I’ve also been listening to quite a few podcasts that cover not just the George Floyd case, but the underlying causes of these sad outcomes. The Fresh Air interview below is one of the best I’ve heard. Terry Gross interviews Wes Moore, the author of several books about racial disparities, including his new one Five Days about the death of Freddie Gray in Baltimore in 2015. (A similar situation to George Floyd… we haven’t really made much progress in the past five years.)
The entire interview is below, but here’s a five-minute snippet that really brought things home for me:
“We have be able to address this level of inequitable policing that takes place in our societies and the lack of accountability that takes place when improper actions happen. We also have to deal with the underlying conditions that our citizens — and oftentimes our citizens of color — are repeatedly being allowed and being forced to endure. And if we don’t address both those two things together, we will continue just having to deal with the pain of the consequence of the one.”
I couldn’t agree more. This is about much more than rogue cops… that’s just a symptom of a much larger disease. The systems are broken: poverty, systemic racism, housing inequalities, economic opportunities for minorities, health care.
We have to change the systems. It won’t be easy, and it won’t happen overnight. But watching the peaceful protests, I’m hopeful and optimistic that the tide is finally turning… and a change is gonna come real soon.
Comedic actor Fred Willard passed away this weekend at the age of 86. I loved his Jerry Hubbard character on Fernwood 2-Night.
He was funny in every part he played, even if it was only a bit part like in This is Spinal Tap.
He was consistently amusing in his many appearances on Letterman.
His characters in the Christopher Guest improv movies (Waiting for Guffman, Best in Show, A Mighty Wind) were outstanding.
And he kept us laughing later in his career, with roles on Everybody Loves Raymond and Modern Family, as well as appearances on The Tonight Show and Jimmy Kimmel Live. He really elevated the laugh factor on every project he did.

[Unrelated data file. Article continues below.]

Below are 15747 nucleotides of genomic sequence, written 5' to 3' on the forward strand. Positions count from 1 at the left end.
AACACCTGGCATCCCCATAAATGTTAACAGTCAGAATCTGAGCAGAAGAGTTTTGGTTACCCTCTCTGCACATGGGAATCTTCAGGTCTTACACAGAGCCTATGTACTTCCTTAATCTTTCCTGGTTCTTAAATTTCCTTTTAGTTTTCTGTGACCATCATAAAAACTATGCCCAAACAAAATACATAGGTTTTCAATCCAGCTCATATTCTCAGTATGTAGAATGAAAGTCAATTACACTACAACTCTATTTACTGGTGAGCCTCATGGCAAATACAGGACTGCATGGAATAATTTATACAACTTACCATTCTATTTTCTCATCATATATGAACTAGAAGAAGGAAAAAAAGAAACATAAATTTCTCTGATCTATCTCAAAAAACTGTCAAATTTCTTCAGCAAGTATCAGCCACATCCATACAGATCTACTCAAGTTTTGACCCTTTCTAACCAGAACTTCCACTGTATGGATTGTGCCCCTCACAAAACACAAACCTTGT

“He was absolutely, unconditionally original. He worked so spontaneously. He had such a closet that he could go to. It was just remarkable. You never where he was going to go. He didn’t tip it.”
For better or for worse (and it’s mostly for worse), most of our news is delivered visually. And the old axiom of “if it bleeds, it leads” is more apt than ever before. People with their faces pressed against the statehouse doors? That’s a great photo op. White guys with assault weapons holding up signs? That makes for a clickbait-ready 30-second video loop. A crowded bar in Wisconsin is a novelty in novel coronavirus times, a car wreck that our eyes are drawn to.
But while these fringe folks are dominating the latest news cycle (along with the Oompa Loompa in Chief), let’s not forget that the vast majority of Americans are acting in ways that are healthy, courteous, civil. Staying home. Limiting their contact with non-family members. Social distancing. Wearing masks in public. Respecting the rules that are set up to save lives. But there’s not a “hot story” in millions of Americans working together (albeit apart) for the common good.
Last time I checked, “Life” came before “liberty” in the Declaration of Independence. If we have to sacrifice a bit of the latter over a short period of time, to preserve the former, that makes sense to me. Especially when someone’s idea of “liberty” means overburdening the health care system and causing tens of thousands of needless deaths.